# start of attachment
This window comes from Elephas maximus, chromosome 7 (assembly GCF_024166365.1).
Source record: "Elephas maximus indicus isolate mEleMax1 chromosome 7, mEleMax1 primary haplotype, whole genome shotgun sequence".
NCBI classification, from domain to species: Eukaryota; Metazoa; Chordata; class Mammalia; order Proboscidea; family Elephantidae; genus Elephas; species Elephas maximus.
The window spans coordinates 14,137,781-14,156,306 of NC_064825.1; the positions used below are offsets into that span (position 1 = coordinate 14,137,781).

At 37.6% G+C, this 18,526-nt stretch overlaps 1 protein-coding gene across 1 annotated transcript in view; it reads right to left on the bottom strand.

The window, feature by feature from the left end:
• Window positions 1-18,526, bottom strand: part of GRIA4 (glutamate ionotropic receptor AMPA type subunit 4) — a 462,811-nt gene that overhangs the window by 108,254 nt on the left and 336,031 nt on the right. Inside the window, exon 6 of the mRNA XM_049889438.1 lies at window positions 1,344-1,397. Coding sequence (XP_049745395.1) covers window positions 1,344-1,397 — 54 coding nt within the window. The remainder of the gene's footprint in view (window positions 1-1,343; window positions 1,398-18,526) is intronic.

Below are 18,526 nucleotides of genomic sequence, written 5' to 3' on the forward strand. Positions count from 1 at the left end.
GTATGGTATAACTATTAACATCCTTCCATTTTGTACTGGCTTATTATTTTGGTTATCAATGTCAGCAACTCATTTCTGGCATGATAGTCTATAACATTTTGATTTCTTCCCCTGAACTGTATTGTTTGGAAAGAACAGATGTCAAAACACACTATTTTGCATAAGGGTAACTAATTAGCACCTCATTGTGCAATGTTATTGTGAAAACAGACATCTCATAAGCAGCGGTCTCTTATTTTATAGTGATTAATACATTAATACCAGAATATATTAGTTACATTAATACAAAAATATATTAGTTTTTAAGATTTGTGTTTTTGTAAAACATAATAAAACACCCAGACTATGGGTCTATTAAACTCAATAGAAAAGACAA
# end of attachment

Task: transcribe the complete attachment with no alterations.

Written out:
This window comes from Elephas maximus, chromosome 7 (assembly GCF_024166365.1).
Source record: "Elephas maximus indicus isolate mEleMax1 chromosome 7, mEleMax1 primary haplotype, whole genome shotgun sequence".
NCBI classification, from domain to species: Eukaryota; Metazoa; Chordata; class Mammalia; order Proboscidea; family Elephantidae; genus Elephas; species Elephas maximus.
The window spans coordinates 14,137,781-14,156,306 of NC_064825.1; the positions used below are offsets into that span (position 1 = coordinate 14,137,781).

At 37.6% G+C, this 18,526-nt stretch overlaps 1 protein-coding gene across 1 annotated transcript in view; it reads right to left on the bottom strand.

The window, feature by feature from the left end:
• Window positions 1-18,526, bottom strand: part of GRIA4 (glutamate ionotropic receptor AMPA type subunit 4) — a 462,811-nt gene that overhangs the window by 108,254 nt on the left and 336,031 nt on the right. Inside the window, exon 6 of the mRNA XM_049889438.1 lies at window positions 1,344-1,397. Coding sequence (XP_049745395.1) covers window positions 1,344-1,397 — 54 coding nt within the window. The remainder of the gene's footprint in view (window positions 1-1,343; window positions 1,398-18,526) is intronic.

Below are 18,526 nucleotides of genomic sequence, written 5' to 3' on the forward strand. Positions count from 1 at the left end.
GTATGGTATAACTATTAACATCCTTCCATTTTGTACTGGCTTATTATTTTGGTTATCAATGTCAGCAACTCATTTCTGGCATGATAGTCTATAACATTTTGATTTCTTCCCCTGAACTGTATTGTTTGGAAAGAACAGATGTCAAAACACACTATTTTGCATAAGGGTAACTAATTAGCACCTCATTGTGCAATGTTATTGTGAAAACAGACATCTCATAAGCAGCGGTCTCTTATTTTATAGTGATTAATACATTAATACCAGAATATATTAGTTACATTAATACAAAAATATATTAGTTTTTAAGATTTGTGTTTTTGTAAAACATAATAAAACACCCAGACTATGGGTCTATTAAACTCAATAGAAAAGACAA